Science & Tech

ROV Argus

Todd Viola / Sea Research Foundation

The primary responsibility of remotely operated vehicle (ROV) Argus is to keep its watchful eye on ROV Hercules during deep dives. Generally, Argus is used in tandem with Hercules, where it hovers several meters above the larger ROV to provide a bird’s-eye view of the seafloor. 

Named for a hundred-eyed mythological Greek giant, the “all-seeing one” was first launched in 2000 as a deep-tow system capable of diving to depths of 6,000 meters (19,700 feet). However, in working with Hercules, Argus is currently limited to exploring to 4,000 meters (13,000 feet). It is tethered to the ship by a 4,200-meter-long (13,800 feet) fiber-optic cable armored in steel. Argus is then connected to Hercules by a 36-meter (120-foot) yellow tether cable that houses three copper wires and fiber optics allowing data and 2,700 volts of electricity to pass from the ship through Argus and down to Hercules

The stainless steel ROV serves as the middleman between Nautilus and Hercules and is equipped with an altimeter to measure altitude, or the distance between the submersible and seafloor. Argus lacks buoyancy and absorbs the brunt of ship movements so that Hercules can operate smoothly to provide continuous live-streamed video. Argus is also capable of operating as a standalone system for large-scale survey missions, as was the case during the 2019 Search for the Samoan Clipper when the tow-sled set a record of more than 120 consecutive hours underwater conducting sidescan sonar and visual surveys.

Argus is equipped with several cameras, including one that is high-definition and typically aimed  downward to watch Hercules. There is no natural light that reaches the depths at which the two ROVs operate, so Argus uses a flood of LED lights to illuminate the area around Hercules, allowing pilots and scientists a wide view of the marine environment and to ensure that the ROV is safe from any potential obstacles that may obstruct its movements. Pilots located in the control van aboard Nautilus control Argus’ 360-degree water movements using two thrusters. Otherwise, its movements are largely controlled by moving the ship or raising and lowering the cable.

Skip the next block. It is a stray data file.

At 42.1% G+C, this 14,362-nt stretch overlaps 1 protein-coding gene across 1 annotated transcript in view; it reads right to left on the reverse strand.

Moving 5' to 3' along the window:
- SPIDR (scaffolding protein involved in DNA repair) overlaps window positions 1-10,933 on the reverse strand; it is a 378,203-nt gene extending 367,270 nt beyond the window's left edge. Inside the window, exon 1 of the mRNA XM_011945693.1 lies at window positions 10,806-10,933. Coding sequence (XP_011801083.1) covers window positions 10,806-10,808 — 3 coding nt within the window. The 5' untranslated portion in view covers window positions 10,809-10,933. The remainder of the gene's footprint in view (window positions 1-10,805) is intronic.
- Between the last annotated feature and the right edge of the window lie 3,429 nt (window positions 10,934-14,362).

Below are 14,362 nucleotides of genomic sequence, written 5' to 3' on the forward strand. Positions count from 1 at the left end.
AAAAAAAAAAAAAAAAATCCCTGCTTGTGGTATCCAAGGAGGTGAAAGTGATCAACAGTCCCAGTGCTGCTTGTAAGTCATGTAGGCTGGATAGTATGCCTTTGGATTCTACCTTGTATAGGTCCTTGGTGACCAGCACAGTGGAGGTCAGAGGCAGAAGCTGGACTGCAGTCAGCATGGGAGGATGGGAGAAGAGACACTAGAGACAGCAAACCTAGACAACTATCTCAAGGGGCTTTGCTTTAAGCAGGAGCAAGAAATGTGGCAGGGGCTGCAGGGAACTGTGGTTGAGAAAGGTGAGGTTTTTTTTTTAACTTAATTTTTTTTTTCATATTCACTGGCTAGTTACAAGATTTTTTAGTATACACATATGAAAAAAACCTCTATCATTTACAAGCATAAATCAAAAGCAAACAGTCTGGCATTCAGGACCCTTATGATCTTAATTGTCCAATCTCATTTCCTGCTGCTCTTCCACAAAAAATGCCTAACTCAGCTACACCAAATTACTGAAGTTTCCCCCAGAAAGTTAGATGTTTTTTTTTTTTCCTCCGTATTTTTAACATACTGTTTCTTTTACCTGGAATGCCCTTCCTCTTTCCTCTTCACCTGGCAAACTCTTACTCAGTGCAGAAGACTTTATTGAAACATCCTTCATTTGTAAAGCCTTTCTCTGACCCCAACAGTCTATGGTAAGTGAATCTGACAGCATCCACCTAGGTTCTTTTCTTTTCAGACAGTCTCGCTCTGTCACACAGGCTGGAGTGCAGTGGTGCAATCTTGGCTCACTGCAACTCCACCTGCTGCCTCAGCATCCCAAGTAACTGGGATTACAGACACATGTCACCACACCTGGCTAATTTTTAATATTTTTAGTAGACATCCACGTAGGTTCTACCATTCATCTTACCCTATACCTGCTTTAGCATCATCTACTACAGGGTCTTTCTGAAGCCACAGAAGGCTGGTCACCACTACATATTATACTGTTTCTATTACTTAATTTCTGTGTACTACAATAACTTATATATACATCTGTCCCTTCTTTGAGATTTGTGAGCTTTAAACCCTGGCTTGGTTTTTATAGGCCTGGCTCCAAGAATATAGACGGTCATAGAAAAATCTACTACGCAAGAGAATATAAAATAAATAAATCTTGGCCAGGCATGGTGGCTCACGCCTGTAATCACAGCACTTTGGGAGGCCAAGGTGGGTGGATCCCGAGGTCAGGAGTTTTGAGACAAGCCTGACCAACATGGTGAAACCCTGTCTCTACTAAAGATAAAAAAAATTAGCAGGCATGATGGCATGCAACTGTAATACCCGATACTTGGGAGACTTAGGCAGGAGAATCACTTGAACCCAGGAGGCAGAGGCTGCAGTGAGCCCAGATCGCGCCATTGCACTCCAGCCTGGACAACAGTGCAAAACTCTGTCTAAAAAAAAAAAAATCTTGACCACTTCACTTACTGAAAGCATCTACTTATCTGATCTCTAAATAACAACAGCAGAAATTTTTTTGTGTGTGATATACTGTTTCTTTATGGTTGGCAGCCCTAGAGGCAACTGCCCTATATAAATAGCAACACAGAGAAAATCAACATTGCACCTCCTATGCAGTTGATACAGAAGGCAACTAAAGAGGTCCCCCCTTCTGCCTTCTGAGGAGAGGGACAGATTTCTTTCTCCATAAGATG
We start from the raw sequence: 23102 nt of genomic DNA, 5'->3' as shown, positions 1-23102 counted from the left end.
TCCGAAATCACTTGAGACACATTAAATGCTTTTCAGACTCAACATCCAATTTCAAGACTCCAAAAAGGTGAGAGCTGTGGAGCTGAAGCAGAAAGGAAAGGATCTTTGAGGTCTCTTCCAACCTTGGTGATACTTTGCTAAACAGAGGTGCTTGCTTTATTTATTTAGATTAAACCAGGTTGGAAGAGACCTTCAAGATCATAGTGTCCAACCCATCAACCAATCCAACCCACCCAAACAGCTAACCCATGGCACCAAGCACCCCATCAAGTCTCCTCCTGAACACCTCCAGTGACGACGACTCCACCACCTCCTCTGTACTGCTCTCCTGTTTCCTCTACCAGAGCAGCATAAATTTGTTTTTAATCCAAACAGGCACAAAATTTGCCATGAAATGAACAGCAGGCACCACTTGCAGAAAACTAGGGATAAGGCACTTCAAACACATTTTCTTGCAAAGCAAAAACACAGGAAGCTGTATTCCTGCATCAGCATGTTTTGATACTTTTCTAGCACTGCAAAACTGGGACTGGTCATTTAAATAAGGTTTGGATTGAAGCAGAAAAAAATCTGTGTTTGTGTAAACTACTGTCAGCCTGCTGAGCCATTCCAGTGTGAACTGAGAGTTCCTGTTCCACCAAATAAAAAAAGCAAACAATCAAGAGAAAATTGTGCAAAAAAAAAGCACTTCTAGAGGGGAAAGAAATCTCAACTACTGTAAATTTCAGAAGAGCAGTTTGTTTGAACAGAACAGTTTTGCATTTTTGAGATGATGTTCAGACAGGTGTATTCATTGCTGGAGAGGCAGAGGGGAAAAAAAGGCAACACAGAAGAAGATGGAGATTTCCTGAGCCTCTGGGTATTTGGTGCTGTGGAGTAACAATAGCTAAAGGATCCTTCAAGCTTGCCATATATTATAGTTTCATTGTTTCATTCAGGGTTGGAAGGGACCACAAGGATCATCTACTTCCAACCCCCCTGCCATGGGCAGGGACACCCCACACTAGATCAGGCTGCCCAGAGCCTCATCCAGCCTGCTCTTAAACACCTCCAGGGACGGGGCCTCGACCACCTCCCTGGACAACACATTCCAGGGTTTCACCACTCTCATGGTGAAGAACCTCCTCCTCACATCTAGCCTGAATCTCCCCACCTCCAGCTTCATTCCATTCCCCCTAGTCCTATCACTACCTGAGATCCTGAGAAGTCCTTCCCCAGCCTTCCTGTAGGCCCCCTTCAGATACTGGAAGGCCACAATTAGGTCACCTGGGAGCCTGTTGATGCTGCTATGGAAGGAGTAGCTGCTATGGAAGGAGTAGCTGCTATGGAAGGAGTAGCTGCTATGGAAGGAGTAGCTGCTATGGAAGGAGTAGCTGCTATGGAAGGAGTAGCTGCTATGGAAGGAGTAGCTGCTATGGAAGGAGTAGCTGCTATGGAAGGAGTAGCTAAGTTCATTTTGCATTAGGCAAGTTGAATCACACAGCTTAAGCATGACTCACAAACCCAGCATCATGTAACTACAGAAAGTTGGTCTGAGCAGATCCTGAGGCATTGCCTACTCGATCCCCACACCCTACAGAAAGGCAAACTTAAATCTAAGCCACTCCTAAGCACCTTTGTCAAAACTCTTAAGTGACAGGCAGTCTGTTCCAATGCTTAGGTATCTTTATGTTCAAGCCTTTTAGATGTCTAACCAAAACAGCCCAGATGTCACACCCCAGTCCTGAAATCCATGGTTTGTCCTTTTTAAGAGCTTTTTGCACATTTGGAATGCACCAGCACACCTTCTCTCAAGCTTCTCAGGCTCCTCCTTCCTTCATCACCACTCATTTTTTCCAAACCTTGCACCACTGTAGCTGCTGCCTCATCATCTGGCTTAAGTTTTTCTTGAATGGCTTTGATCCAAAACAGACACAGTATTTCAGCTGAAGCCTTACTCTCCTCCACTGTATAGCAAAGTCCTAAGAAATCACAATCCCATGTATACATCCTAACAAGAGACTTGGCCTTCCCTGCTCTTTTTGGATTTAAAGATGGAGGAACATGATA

Weighing 2,100 kilograms (4,700 pounds) in air and 1,360 kilograms (3,000 pounds) in water, Argus measures about the same size as a minivan. Electrical panels and wires located on the robot are protected from extreme pressures and saltwater corrosion through their encasement in clear, thick plastic boxes filled with mineral oil. Argus is hoisted in and out of the water using an A-frame and winch cable system located on the aft deck. 

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ROV Argus At-a-Glance


  •  6,000 meters (19,685 feet), currently limited to 4,000 meters
  •  7,000 meters (14, 764 feet), 0.681 electro-optical, 3x #11 conductors, 4x SM fibers
  •  3.8 meters long × 1.2 meters wide × 1.3 meters high
  •  2,100 kilograms (4,700 pounds) in air.  3000 pounds in water
  • 2 knots
  •  30 meters/minute, (98 feet/minute) max
  • Two Tecnadyne Model 1020 thrusters for heading control

Imaging & Lighting

    • One Insite Pacific Zeus Plus high-definition camera with Ikegami HDL-45A tilt head with Fujinon HA 10×5.2 lens – 1080i SMPTE 292M output format – 2 MP still image capable
    • Three utility cameras (fixed mounted) 480 line NTSC format
    • One Deep Sea Power & Light Wide-i SeaCam, downward-looking standard definition camera (fixed mounted)
    • Three CathX Aphos 16 LED lampheads, 28,000 lumens each
    • Two Deep Sea Power & Light 250 Watt incandescent lights

Vehicle Sensors & Navigation

  • NavEst integrated navigation system solution
  •  Sonardyne Ranger 2
  •  Crossbow high-resolution magnetic motion and attitude sensor
  •  Lord Microstrain 3DM-GX5-25 Attitude and Heading Reference System (AHRS)
  •  Paroscientific Digiquartz 8CB series
  •  Benthos PSA-916
  •  Mesotech 1071, 300 kHz, 0.5–100 meter range typical
  • TriTech SeaKing Parametric Sub-bottom Profiler (10–30 kHz)

Scientific Instrument Support

  •  110 V 60 Hz AC, 24 VDC and 12 VDC power options
  •  Ethernet